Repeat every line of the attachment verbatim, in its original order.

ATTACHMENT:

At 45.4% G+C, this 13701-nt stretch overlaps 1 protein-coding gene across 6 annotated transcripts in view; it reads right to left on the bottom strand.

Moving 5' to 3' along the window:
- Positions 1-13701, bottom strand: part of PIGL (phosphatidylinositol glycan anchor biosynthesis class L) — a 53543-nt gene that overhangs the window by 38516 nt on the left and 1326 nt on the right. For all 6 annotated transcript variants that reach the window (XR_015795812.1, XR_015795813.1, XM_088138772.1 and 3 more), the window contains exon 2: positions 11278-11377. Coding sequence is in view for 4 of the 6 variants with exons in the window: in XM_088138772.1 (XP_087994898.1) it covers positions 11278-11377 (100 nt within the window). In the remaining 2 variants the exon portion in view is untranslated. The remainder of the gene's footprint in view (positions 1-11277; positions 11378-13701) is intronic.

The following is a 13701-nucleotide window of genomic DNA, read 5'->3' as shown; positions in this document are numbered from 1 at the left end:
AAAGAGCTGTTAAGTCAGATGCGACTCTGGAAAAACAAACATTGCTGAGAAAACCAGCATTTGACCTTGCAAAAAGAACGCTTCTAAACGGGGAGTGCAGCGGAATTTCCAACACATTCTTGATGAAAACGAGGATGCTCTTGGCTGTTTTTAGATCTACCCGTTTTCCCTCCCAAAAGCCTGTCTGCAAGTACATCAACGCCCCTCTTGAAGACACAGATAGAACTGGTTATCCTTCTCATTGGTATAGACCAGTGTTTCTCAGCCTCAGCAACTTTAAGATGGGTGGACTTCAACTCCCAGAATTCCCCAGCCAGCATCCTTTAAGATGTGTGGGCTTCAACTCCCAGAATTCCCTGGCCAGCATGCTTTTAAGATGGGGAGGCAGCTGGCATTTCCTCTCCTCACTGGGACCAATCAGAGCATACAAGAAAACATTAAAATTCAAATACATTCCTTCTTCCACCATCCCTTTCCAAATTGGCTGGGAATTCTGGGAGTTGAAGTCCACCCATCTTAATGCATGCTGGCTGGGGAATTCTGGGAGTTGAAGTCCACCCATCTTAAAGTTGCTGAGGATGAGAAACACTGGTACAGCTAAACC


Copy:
At 45.4% G+C, this 13701-nt stretch overlaps 1 protein-coding gene across 6 annotated transcripts in view; it reads right to left on the bottom strand.

Moving 5' to 3' along the window:
- Positions 1-13701, bottom strand: part of PIGL (phosphatidylinositol glycan anchor biosynthesis class L) — a 53543-nt gene that overhangs the window by 38516 nt on the left and 1326 nt on the right. For all 6 annotated transcript variants that reach the window (XR_015795812.1, XR_015795813.1, XM_088138772.1 and 3 more), the window contains exon 2: positions 11278-11377. Coding sequence is in view for 4 of the 6 variants with exons in the window: in XM_088138772.1 (XP_087994898.1) it covers positions 11278-11377 (100 nt within the window). In the remaining 2 variants the exon portion in view is untranslated. The remainder of the gene's footprint in view (positions 1-11277; positions 11378-13701) is intronic.

The following is a 13701-nucleotide window of genomic DNA, read 5'->3' as shown; positions in this document are numbered from 1 at the left end:
AAAGAGCTGTTAAGTCAGATGCGACTCTGGAAAAACAAACATTGCTGAGAAAACCAGCATTTGACCTTGCAAAAAGAACGCTTCTAAACGGGGAGTGCAGCGGAATTTCCAACACATTCTTGATGAAAACGAGGATGCTCTTGGCTGTTTTTAGATCTACCCGTTTTCCCTCCCAAAAGCCTGTCTGCAAGTACATCAACGCCCCTCTTGAAGACACAGATAGAACTGGTTATCCTTCTCATTGGTATAGACCAGTGTTTCTCAGCCTCAGCAACTTTAAGATGGGTGGACTTCAACTCCCAGAATTCCCCAGCCAGCATCCTTTAAGATGTGTGGGCTTCAACTCCCAGAATTCCCTGGCCAGCATGCTTTTAAGATGGGGAGGCAGCTGGCATTTCCTCTCCTCACTGGGACCAATCAGAGCATACAAGAAAACATTAAAATTCAAATACATTCCTTCTTCCACCATCCCTTTCCAAATTGGCTGGGAATTCTGGGAGTTGAAGTCCACCCATCTTAATGCATGCTGGCTGGGGAATTCTGGGAGTTGAAGTCCACCCATCTTAAAGTTGCTGAGGATGAGAAACACTGGTACAGCTAAACC